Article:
Before you take the plunge and register your domestic partnership, you should know what you are getting yourself into. Aside from the things your mother will warn you about, domestic partners possess just about every legal right and responsibility as married couples, for better or for worse!
Property Rights – Share and Share Alike
Nevada is a community property state. That means that one-half (1/2) of everything you earn while you are a registered domestic partnership will belong to your domestic partner. Living in a community property state also means that domestic partners are financially responsible for each others debts incurred during the partnership. For example, if you have a domestic partnership and one of you owns a business, the creditors for that business can seek repayment from both partners. Likewise, even if only one of you signed for a credit card after you became domestic partners, the other partner can be held responsible for the debt. Finally, in Nevada, spouses have certain legal obligations to financially care for the other. These legal obligations may be applied to domestic partners as well.
A Rose By Any Other Name
Unlike in other states, when you register your domestic partnership, a partner does not automatically get a name change. If you want to take your partner's name, you will need to petition the court to approve a change.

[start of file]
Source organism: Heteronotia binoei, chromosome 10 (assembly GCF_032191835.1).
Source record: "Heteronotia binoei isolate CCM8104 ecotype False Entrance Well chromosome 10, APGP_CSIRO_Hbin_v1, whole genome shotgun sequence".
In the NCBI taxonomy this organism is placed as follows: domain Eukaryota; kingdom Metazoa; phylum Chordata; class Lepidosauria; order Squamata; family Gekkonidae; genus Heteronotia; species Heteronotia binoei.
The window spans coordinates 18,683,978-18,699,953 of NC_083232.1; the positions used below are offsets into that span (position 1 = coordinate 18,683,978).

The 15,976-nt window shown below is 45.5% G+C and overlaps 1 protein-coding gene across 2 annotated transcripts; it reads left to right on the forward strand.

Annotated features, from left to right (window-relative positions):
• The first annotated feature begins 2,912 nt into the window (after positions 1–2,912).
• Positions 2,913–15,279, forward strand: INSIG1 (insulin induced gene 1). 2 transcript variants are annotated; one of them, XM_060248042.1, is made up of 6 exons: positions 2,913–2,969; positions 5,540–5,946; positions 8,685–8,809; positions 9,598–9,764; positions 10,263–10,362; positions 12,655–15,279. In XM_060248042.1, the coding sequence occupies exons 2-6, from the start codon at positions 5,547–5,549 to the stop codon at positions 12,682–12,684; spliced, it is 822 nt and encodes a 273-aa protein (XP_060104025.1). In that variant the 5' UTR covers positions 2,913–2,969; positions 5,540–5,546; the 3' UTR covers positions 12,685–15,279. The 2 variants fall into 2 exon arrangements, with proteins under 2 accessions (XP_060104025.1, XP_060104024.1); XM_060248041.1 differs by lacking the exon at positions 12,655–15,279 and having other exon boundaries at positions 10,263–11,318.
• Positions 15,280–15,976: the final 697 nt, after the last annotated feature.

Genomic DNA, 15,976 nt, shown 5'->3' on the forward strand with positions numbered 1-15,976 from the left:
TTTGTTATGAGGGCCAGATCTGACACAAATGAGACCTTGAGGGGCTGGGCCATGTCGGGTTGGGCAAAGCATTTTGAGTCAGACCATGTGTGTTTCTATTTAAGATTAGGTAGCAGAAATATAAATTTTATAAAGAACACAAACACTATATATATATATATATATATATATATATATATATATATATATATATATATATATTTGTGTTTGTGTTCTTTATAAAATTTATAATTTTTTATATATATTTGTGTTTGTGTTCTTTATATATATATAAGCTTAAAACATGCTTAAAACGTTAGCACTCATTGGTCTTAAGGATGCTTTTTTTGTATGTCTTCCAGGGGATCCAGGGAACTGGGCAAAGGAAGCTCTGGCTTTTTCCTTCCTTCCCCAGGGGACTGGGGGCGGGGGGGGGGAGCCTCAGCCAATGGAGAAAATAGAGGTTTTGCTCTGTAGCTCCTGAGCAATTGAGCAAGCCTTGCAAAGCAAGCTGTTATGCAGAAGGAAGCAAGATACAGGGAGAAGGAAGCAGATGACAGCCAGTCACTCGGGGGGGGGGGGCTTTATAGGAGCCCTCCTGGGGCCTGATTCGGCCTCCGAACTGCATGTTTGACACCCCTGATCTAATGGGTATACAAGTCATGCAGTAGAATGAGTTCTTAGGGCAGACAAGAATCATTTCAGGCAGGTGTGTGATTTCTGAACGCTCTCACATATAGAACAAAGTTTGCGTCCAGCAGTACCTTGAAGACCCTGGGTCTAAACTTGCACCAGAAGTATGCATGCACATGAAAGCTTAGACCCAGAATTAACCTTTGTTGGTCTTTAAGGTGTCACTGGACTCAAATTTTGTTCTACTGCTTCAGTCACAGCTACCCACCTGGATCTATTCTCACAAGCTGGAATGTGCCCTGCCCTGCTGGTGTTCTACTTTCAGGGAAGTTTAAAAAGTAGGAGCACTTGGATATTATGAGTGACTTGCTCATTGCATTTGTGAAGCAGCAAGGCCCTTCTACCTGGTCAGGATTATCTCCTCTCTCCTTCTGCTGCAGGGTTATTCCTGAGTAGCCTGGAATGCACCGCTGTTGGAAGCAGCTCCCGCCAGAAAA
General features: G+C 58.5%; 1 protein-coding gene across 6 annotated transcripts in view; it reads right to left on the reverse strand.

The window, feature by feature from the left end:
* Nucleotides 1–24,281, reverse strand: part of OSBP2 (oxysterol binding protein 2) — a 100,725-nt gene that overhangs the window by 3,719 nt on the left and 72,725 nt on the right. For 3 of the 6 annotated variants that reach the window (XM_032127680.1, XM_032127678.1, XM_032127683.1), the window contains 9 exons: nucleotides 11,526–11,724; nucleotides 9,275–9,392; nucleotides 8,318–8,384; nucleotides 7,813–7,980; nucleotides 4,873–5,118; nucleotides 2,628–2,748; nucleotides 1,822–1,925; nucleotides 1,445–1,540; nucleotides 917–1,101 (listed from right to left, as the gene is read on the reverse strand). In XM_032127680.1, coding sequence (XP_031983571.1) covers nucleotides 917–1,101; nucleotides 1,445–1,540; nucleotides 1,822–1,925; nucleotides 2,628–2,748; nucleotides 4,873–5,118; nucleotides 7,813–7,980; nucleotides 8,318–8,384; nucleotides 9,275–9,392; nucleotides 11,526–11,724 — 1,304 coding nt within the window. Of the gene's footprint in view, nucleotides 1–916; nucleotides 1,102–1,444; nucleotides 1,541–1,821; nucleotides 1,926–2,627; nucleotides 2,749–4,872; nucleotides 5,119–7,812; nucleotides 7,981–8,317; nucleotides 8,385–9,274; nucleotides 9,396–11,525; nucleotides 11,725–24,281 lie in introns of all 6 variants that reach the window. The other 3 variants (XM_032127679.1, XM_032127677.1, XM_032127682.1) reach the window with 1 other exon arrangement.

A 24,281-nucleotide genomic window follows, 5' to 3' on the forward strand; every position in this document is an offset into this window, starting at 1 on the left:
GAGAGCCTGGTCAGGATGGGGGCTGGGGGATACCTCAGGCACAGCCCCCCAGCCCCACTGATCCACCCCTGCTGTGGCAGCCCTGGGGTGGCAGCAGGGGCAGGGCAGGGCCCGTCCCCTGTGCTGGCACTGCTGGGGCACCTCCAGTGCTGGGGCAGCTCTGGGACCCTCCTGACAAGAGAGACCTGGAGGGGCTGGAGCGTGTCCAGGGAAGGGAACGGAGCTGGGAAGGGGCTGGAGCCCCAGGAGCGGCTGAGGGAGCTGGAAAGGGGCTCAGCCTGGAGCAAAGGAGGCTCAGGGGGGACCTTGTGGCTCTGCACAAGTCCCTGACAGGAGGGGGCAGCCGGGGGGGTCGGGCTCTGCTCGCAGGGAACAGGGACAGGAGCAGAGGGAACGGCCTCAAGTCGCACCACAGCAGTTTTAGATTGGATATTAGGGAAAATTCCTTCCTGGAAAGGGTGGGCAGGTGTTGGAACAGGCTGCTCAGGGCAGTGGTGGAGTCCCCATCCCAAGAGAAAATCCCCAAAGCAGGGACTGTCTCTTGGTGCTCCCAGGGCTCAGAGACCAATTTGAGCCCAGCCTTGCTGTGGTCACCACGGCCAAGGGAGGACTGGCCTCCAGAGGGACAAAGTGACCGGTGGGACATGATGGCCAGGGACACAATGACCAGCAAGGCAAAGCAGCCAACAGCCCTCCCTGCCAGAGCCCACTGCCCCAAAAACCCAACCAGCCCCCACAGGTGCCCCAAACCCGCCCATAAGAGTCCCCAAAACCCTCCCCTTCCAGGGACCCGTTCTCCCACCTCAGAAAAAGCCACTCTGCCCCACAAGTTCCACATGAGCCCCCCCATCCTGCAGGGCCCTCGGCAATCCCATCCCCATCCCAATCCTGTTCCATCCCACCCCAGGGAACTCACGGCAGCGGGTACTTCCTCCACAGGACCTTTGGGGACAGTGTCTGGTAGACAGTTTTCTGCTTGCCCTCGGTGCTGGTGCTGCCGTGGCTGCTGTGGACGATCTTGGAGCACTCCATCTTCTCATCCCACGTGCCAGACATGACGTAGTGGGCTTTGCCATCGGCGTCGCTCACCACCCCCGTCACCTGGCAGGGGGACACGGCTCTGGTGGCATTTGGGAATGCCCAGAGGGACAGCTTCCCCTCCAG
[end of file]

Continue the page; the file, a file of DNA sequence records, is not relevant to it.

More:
And Baby Makes 3, 4, 5 . . .
The parent/child relationship in a domestic partnership is nearly the same as for married couples. The natural born child of one partner creates a presumption that both partners are parents. Of course, as in any other case, there may be issues with the other biological parent and you may have to go to court to terminate parental rights. However, the Nevada Domestic Partnership Act should now make it easier for same-sex couples to adopt. The process will be the same as for any other adoption, but hopefully the legal recognition of same-sex couples will pave a smoother way.
As with all relationships, domestic partnerships will sometimes end. Domestic partners must go through dissolution proceedings just like married couples except in very limited circumstances. If your partnership has been registered for less than six years, you have no children which are part of the partnership, agree to the division of property and debt and waive your rights to support and judicial proceedings, then you can just file a form with the Secretary of State terminating your partnership.
Things To Consider Before You Register
Because domestic partnerships are a creature of state law, federal tax laws that benefit married couples are not available for domestic partners. You should consult an attorney before registering your domestic partnership to discuss income, gift and estate tax issues. Based on your individual circumstances, you and your partner may want to create a Domestic Partnership Agreement (“DPA”) where you can set out your rights and responsibilities for property and debts. In the event of dissolution or tax questions, the DPA could save you a lot of headache, not to mention money!